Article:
Urban Planners, Architects, Developers, Public Officials, ECD Stakeholders to See Bold Concepts
For months now, a team of nationally recognized urban planners, landscape architects and transportation experts has been developing trailblazing ideas with The Energy Corridor District and its stakeholders designed to transform the future of Houston’s fastest-growing employment center.
This May, The District will unveil conceptual plans calculated to make The Energy Corridor even more livable, while accommodating the growth expected to take a toll on transportation mobility.
National urban planners, architects, developers, real estate professionals, local public officials, Energy Corridor stakeholders and more will hear a broad swath of ideas – some of which would turn land along Langham Creek into West Houston’s own Central Park, evolve the Addicks Park and Ride into a place far beyond a sprawling bus stop, or improve traffic accessibility by adding street grids to a District hemmed in by two massive reservoirs.
Earlier this month, undergraduate students from Texas A&M’s Department of Landscape Architecture & Urban Planning weighed in on the future of The Energy Corridor, presenting transformational concepts for the Park Ten and reservoir areas – ideas for carving out cutting-edge, multi-purpose business, living and entertainment districts from what are now standard Houston developments.
Indeed, May is a month that could set the stage for turning urban planning dreams into reality.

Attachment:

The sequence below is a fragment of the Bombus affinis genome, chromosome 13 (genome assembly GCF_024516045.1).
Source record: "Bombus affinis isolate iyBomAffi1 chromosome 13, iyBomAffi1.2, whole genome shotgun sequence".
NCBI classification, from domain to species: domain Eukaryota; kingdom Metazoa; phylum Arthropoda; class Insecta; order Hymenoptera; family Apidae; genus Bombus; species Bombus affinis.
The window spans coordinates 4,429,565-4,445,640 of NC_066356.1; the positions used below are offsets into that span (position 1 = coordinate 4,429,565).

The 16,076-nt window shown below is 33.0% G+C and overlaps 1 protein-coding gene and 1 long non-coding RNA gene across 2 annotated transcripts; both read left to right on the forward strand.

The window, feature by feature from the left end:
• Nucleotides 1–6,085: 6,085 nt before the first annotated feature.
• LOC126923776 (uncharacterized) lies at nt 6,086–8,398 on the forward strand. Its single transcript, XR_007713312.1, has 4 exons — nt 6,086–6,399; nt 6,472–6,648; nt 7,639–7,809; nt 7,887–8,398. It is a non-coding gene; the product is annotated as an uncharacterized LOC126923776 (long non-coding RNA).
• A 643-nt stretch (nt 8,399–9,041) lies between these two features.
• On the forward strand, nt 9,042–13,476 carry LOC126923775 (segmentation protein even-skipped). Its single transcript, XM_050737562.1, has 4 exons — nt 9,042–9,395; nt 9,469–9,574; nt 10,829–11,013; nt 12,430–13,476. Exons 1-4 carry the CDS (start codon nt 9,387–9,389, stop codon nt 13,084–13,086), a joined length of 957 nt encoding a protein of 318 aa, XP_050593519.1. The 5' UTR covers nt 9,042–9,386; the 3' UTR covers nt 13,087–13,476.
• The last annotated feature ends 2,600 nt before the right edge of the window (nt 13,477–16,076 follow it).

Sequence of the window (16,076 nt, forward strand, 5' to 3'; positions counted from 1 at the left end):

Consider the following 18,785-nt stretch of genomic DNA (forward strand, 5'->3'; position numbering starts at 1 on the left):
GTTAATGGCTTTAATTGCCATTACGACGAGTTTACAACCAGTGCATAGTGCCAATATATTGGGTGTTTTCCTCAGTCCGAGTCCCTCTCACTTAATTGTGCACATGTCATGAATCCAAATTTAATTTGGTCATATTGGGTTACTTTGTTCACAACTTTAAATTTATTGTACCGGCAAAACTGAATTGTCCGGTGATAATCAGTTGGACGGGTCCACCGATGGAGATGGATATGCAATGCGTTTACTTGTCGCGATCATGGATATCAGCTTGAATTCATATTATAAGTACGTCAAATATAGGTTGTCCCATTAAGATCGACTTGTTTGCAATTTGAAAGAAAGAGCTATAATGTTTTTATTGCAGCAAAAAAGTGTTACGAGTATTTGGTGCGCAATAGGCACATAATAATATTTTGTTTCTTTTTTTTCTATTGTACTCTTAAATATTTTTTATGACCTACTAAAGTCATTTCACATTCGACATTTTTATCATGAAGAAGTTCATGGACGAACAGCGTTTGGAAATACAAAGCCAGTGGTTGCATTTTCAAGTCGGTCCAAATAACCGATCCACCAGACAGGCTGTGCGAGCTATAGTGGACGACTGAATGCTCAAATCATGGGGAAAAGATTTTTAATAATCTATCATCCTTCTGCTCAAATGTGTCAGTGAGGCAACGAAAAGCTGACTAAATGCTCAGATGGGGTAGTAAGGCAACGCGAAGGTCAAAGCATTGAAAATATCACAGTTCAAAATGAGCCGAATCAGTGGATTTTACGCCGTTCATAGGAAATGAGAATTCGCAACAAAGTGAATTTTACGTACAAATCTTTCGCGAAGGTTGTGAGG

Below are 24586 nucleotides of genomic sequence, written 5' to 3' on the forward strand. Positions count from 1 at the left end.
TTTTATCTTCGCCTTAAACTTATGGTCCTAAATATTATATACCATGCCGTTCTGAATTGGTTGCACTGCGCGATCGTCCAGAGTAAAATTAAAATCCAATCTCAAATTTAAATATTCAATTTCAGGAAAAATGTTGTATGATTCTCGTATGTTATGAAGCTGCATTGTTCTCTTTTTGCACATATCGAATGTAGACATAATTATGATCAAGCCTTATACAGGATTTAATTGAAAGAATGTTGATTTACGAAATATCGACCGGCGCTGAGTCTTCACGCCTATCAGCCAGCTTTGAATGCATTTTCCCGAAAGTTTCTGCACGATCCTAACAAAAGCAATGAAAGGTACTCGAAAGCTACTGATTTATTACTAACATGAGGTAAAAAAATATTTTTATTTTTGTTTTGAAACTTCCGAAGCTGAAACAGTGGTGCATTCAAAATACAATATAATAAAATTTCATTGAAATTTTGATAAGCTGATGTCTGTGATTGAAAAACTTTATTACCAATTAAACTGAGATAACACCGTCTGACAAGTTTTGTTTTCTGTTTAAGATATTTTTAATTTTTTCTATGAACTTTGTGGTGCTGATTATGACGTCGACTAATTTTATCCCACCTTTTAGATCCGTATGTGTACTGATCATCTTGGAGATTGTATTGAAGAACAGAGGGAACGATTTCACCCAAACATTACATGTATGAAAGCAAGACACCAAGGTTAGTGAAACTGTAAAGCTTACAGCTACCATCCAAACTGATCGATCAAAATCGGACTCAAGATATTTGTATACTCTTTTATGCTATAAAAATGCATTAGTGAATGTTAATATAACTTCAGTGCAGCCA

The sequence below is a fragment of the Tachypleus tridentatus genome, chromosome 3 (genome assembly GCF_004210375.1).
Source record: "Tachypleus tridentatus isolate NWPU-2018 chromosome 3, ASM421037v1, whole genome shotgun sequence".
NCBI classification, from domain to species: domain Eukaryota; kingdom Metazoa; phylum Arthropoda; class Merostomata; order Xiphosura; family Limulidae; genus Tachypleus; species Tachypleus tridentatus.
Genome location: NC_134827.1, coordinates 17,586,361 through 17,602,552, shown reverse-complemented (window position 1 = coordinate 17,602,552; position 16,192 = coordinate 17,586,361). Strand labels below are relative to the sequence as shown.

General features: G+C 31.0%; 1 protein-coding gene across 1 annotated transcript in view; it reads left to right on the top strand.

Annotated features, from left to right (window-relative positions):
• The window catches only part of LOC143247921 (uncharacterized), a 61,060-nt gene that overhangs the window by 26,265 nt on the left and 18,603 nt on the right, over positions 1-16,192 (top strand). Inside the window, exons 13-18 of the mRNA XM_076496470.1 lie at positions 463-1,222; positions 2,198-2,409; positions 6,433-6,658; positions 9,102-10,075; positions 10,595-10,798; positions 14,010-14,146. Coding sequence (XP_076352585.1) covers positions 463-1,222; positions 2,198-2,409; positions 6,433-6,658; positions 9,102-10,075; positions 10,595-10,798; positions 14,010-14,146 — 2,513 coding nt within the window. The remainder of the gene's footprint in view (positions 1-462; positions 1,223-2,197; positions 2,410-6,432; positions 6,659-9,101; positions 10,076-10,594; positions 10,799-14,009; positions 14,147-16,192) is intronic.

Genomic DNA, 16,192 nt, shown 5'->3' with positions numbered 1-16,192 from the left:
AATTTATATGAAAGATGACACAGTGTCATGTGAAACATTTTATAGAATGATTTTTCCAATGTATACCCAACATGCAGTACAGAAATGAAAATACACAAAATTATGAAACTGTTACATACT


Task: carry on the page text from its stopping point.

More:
First up, the “Solutions Tour” stops May 13 at the Mobility for Sustainable Development & LEED Certification workshop presented by the Association for Commuter Transportation (ACT) Lone Star Chapter. Fred Merrill, principal with Sasaki Associates, Inc., will highlight transportation demand management initiatives already in place for The Energy Corridor, plus newly conceptualized solutions for The District’s master plan. The ACT session will provide insights into how transportation demand management initiatives contribute points toward LEED certification.
The following day, Sasaki, PMRG and The District will host a lunch with Energy Corridor stakeholders as part of the Urban Land Institute’s (ULI) spring meeting in Houston. With 34,000 members worldwide, ULI’s mission is to provide leadership in the responsible use of land and in building sustainable, thriving communities.
The presentations culminate on Friday, May 15, when the final, updated master plan will be presented to The District’s Board of Directors and commercial stakeholders in the morning, followed by a noon presentation to community stakeholders, Eldridge and Grisby Square property owners, Super Neighborhood Council leaders, METRO, the U.S. Army Corp. of Engineers and local elected officials.
“It will take bold solutions to keep The Energy Corridor a premier place to work, live and invest during the coming decade, as more companies, jobs and people move to West Houston,” explains Clark Martinson, general manager for The District. “We hope our master plan will inspire all of the community’s stakeholders to envision and then help create a place that is unequalled in the Gulf Coast and perhaps the nation.
“The growth here has been exceptional,” says Martinson. “Keeping pace will require innovative ideas and a strong commitment. But the payoff – both for livability and property investments – could be huge.”
For more information on the master plan, contact The District at (281) 759-3800.